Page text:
Erhard Hugo Zander1,2,3,4,5,6,7,8,9,10,11,12,13,14,15,16,17,18,19,20,21,22,23,24,25,26,27,28,29,30,31,32,33,34,35

M, b. 13 January 1887, d. 11 April 1954
FatherEmil August Zander1,36,35 b. 28 Dec 1856, d. 17 May 1939
MotherAgnes Emma Welke1,3,36,35 b. 25 Apr 1859, d. 1 Aug 1889
Erhard Hugo Zander, 1906
     Erhard Hugo Zander, son of Emil August Zander and Agnes Emma Welke, was born at 5 o'clock in the morning on 13 January 1887 at Steinborn (Słupia), Schlochau (Człuchów), Marienwerder (Pomorskie), Westpreußen (German Empire).1,3,4,33,35 On 1 August 1889, Erhard Hugo Zander, only 2 years old, lost his mother, Agnes Emma Zander. His father did not remarry until 1892.37,38

Erhard went to boarding school at Preußisch Stargard, Danzig.39

As a young man, Erhard worked on the large farm of his father at Steinborn (Słupia.)2

In order to bring more people to their overseas colonies, the German government recruited young people by paying for gear and travel expenses to the colony. At the age of 21, Erhard, dissatisfied with the strict Prussian lifestyle, discussed this with his step-mother, and they decided that it would be a good opportunity to begin life in Africa as a cattle rancher. On 29 April 1908, Erhard emigrated to Swakopmund, German South West Africa via Antwerpen from Hamburg, Germany. He was a passenger on the ship Feldmarschall, a 6142-ton steamship of the German East Africa Line out of Hamburg.40,41,42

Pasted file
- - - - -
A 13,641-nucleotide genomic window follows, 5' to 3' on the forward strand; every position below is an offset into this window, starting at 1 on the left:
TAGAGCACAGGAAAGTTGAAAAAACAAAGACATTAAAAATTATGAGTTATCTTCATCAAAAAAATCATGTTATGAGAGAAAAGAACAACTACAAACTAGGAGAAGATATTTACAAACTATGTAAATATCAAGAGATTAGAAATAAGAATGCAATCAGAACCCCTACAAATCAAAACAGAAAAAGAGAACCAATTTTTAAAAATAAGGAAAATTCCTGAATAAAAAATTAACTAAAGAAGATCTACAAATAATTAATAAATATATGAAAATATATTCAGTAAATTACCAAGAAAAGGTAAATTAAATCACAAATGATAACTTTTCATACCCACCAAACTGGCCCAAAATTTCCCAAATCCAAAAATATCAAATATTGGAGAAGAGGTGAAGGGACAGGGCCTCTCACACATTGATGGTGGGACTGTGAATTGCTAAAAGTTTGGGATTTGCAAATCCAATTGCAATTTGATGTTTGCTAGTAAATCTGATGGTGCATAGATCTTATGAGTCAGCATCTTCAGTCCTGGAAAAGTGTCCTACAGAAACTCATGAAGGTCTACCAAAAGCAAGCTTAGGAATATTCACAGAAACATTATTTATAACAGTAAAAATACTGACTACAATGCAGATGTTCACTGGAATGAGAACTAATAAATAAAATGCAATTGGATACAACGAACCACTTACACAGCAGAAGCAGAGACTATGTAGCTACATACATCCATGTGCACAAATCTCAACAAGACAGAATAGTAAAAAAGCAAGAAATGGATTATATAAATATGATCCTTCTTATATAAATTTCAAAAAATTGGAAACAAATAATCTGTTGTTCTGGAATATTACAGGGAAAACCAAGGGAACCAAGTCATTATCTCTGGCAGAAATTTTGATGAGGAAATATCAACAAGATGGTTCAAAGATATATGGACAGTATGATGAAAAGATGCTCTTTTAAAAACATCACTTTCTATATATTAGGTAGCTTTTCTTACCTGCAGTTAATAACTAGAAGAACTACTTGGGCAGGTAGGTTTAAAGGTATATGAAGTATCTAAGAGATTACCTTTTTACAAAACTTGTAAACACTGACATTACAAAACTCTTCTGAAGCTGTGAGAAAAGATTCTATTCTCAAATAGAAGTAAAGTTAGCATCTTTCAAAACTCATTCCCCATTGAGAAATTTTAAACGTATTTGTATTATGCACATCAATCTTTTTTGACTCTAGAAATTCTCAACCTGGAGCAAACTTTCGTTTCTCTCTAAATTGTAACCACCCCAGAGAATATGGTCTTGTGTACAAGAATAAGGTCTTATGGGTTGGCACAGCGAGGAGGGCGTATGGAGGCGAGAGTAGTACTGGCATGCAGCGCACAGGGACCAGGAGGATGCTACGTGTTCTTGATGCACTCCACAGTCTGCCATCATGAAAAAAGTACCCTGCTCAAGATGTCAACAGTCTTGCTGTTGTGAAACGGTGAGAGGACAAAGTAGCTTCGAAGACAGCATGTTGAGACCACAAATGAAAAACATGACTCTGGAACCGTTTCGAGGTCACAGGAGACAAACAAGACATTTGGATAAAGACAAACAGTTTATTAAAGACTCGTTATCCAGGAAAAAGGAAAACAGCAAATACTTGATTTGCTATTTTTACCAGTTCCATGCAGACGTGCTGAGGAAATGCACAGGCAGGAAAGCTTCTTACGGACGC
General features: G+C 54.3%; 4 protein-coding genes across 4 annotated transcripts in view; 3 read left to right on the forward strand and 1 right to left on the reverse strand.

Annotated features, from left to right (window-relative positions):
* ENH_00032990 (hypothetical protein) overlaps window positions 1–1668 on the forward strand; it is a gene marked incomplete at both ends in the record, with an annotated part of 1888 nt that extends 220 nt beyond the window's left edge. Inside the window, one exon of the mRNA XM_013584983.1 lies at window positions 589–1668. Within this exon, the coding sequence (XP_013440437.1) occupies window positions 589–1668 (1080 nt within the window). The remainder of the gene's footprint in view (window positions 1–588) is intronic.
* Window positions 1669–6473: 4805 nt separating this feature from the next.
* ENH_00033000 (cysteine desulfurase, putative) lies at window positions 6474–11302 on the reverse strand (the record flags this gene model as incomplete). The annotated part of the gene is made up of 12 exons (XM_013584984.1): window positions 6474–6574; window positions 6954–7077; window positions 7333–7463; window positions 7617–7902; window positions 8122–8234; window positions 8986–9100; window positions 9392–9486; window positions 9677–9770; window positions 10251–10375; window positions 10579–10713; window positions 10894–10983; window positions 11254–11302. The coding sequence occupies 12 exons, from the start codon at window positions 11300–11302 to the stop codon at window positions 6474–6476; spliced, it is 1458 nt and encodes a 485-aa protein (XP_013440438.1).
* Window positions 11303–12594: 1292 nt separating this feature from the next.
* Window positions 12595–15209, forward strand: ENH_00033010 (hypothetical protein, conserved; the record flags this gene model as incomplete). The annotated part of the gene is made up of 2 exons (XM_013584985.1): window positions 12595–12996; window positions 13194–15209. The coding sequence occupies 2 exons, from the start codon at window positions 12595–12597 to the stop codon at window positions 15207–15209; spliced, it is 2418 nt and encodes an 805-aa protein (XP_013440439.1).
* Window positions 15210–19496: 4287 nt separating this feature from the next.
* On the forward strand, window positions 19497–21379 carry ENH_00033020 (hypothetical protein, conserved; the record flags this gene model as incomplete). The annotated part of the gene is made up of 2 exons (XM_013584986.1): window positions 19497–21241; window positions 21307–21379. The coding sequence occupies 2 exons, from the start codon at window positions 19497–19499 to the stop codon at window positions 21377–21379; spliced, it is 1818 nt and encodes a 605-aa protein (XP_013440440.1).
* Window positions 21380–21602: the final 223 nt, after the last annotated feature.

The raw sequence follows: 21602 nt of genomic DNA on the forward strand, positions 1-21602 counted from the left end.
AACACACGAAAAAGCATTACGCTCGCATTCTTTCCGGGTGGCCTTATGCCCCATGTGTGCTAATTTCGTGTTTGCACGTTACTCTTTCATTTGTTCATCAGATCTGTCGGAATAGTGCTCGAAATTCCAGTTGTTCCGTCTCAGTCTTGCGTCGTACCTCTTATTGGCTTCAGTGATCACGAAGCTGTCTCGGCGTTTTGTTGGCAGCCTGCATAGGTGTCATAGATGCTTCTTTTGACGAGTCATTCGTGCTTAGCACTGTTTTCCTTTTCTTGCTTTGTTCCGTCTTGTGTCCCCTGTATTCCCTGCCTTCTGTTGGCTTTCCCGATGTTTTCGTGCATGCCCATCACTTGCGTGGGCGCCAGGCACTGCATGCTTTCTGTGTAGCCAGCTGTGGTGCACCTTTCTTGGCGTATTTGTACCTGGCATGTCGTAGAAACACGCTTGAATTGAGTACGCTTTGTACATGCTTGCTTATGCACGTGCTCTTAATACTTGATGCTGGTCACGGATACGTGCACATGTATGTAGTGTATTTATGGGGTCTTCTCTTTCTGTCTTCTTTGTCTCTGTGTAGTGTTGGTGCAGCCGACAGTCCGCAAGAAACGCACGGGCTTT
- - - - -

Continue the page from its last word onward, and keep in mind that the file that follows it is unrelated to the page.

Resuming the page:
Once he arrived in German Southwest Africa, he had to familiarize himself with the local way of ranching, which was completely different to farming in West Prussia. To gain experience, he worked for a while as a manager on the Ongombo Ranch for the widow of Theodor Mayer.43

On 5 January 1911, Erhard purchased the Otjihokero Ranch from the German Colonial Society. The ranch consisted of 4203.7750 hectares. He built a dam and a house called “Red House” by the natives.11,36 On 6 May 1914,Erhard mortgaged Otjihokero for 30,000 marks at Windhoek.13

Erhard wrote his first will on 22 December 1914 on Otjihokero Ranch. Rudolf Barres of the Barreshagen Ranch was listed as an heir. He was then to pay out to Erhard's sister Gertrude 30,000 marks over a period of two years.8

During World War I, Erhard served as a volunteer in the National Guard. After he came down with malaria and was left behind by his company, he was captured by the British. After release, he returned to his ranch, only to find it had been completely plundered during his absence. Even the roof had been stolen. All that remained were the walls of the house and one damaged desk. Erhard kept the desk over all the years. At the time of this writing, it stands in one corner of the living room at Monteith Ranch with the back of the drawers repaired with thin crate lumber. He obtained financial backing from Gustav Voigts to make a new beginning.30

Erhard purchased the Omitiomere Ranch in Gobabis District circa 1919. He moved to the eastern part of the country where he built dams on several ranches, including on Otjisororindi Ranch near Steinhausen belonging to the Cramer family. There he met a young lady who would become his wife.44